This article advances a blueprint for understanding the function entrepreneurs perform in international trade, by drawing on the connection between comparative advantage and entrepreneurial judgement. The mutual benefits of specialisation and exchange are demonstrated whenever we find a minimum relative difference between the productivity of resources; however, we argue in this article that the concrete pattern of specialisation—manifest in exchanges between individuals, firms or states—cannot be discovered from outside the market. Rather, comparative advantage has an irreducible entrepreneurial component, and international specialisation is an entrepreneurially driven phenomenon. We explain this by unearthing the connection between entrepreneurship (understood as judgement of the allocation of resources under uncertainty), the heterogeneity of capital and comparative advantage.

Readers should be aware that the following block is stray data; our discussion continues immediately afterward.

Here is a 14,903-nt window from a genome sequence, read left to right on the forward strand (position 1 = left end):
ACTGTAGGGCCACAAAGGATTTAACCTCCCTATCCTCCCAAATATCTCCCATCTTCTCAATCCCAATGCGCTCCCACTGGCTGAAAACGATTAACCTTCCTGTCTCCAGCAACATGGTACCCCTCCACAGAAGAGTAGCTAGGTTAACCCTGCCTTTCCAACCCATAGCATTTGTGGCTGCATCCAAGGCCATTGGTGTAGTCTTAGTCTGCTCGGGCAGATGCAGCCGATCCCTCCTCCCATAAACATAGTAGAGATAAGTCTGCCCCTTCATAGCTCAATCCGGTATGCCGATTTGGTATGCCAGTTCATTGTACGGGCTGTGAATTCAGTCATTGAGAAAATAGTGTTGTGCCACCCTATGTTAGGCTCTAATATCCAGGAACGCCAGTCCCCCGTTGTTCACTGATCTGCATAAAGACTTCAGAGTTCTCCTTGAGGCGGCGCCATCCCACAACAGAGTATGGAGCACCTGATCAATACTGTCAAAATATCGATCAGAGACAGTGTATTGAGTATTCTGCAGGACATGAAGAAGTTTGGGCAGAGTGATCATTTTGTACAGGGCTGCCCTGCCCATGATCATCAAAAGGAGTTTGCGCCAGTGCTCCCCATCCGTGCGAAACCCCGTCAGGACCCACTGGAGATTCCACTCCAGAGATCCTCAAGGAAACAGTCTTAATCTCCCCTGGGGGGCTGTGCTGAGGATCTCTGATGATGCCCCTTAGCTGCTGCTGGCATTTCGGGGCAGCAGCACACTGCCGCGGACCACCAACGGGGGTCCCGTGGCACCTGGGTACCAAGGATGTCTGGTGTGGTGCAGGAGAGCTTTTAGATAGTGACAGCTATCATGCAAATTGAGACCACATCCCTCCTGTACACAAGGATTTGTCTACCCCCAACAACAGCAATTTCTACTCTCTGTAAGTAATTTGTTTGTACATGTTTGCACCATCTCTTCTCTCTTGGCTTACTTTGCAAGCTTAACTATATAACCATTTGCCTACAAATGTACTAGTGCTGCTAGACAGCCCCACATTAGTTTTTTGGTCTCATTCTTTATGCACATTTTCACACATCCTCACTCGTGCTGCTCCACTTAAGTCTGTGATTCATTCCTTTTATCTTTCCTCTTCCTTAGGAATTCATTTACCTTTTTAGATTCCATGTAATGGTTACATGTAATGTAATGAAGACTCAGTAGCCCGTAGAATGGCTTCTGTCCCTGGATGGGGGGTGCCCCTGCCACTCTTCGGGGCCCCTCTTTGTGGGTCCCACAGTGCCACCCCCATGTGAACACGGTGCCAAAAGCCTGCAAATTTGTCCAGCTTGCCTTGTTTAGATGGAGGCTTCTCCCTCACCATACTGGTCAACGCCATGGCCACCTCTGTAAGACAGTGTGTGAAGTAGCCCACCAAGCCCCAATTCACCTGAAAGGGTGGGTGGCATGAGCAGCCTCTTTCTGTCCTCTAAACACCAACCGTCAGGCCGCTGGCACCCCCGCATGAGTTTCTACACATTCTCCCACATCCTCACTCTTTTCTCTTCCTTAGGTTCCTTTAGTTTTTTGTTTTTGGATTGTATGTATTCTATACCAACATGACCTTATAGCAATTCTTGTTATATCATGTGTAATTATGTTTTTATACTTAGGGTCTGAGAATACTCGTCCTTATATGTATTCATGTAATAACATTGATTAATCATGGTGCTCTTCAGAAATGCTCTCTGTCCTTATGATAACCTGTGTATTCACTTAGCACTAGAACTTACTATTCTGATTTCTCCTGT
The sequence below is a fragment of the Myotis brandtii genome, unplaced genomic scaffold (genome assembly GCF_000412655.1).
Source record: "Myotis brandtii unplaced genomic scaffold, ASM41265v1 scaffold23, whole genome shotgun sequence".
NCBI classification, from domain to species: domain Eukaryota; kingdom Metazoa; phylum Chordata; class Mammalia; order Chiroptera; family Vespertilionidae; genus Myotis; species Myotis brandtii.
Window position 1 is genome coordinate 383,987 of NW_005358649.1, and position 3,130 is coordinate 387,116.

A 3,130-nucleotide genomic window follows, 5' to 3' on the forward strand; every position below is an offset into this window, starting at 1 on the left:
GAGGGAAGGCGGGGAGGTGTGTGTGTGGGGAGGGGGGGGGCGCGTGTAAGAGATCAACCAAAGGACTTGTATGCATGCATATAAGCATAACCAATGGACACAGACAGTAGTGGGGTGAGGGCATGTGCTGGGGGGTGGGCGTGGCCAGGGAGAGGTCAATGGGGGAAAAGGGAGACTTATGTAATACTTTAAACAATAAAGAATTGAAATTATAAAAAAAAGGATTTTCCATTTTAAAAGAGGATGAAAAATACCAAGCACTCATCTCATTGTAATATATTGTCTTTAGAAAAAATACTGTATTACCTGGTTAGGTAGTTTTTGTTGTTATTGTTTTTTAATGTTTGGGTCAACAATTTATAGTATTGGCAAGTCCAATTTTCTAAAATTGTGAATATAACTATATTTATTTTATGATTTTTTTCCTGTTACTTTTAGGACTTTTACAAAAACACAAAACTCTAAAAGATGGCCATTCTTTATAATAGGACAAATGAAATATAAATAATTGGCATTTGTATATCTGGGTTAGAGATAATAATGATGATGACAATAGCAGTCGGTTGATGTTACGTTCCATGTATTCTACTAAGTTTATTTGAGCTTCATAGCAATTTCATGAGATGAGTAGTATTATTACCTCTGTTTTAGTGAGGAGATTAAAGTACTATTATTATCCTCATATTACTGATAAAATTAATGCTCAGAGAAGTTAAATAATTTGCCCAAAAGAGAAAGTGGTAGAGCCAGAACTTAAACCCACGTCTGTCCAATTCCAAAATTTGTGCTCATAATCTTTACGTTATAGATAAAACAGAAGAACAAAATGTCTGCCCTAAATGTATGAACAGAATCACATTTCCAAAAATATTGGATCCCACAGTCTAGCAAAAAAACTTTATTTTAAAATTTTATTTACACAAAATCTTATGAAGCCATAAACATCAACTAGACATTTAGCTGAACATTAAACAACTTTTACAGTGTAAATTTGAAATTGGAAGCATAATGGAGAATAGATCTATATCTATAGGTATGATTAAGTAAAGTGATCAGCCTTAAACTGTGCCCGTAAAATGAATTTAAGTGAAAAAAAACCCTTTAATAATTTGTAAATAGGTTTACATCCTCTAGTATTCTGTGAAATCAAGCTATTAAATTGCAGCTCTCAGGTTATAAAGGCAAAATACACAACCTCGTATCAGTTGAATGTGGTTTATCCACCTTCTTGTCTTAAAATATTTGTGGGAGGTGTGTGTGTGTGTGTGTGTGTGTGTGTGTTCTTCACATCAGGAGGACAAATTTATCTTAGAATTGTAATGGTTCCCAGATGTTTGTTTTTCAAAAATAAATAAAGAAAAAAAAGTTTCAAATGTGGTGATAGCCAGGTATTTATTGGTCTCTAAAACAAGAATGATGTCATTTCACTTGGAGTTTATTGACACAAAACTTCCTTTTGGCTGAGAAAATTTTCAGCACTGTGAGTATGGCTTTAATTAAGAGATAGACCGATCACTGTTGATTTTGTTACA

- comparative advantage
- international trade